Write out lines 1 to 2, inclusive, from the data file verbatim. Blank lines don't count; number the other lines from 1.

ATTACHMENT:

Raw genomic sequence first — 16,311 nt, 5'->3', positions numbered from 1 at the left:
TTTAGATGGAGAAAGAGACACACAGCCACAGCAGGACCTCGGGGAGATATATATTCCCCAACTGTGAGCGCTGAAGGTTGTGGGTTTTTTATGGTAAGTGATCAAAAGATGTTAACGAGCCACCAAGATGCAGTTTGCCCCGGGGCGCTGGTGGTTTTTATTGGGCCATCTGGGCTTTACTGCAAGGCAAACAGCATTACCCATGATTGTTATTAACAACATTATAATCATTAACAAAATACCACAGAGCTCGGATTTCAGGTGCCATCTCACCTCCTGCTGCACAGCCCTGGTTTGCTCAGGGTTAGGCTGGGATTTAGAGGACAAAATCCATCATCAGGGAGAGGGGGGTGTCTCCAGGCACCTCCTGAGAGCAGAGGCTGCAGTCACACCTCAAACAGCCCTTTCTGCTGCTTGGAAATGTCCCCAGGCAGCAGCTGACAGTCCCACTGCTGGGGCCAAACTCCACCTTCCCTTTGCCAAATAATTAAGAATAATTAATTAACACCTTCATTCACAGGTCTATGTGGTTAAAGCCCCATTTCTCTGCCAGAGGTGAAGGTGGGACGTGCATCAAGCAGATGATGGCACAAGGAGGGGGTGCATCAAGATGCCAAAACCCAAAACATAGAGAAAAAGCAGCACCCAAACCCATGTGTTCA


Raw genomic sequence first — 16,311 nt, 5'->3', positions numbered from 1 at the left:
TTTAGATGGAGAAAGAGACACACAGCCACAGCAGGACCTCGGGGAGATATATATTCCCCAACTGTGAGCGCTGAAGGTTGTGGGTTTTTTATGGTAAGTGATCAAAAGATGTTAACGAGCCACCAAGATGCAGTTTGCCCCGGGGCGCTGGTGGTTTTTATTGGGCCATCTGGGCTTTACTGCAAGGCAAACAGCATTACCCATGATTGTTATTAACAACATTATAATCATTAACAAAATACCACAGAGCTCGGATTTCAGGTGCCATCTCACCTCCTGCTGCACAGCCCTGGTTTGCTCAGGGTTAGGCTGGGATTTAGAGGACAAAATCCATCATCAGGGAGAGGGGGGTGTCTCCAGGCACCTCCTGAGAGCAGAGGCTGCAGTCACACCTCAAACAGCCCTTTCTGCTGCTTGGAAATGTCCCCAGGCAGCAGCTGACAGTCCCACTGCTGGGGCCAAACTCCACCTTCCCTTTGCCAAATAATTAAGAATAATTAATTAACACCTTCATTCACAGGTCTATGTGGTTAAAGCCCCATTTCTCTGCCAGAGGTGAAGGTGGGACGTGCATCAAGCAGATGATGGCACAAGGAGGGGGTGCATCAAGATGCCAAAACCCAAAACATAGAGAAAAAGCAGCACCCAAACCCATGTGTTCA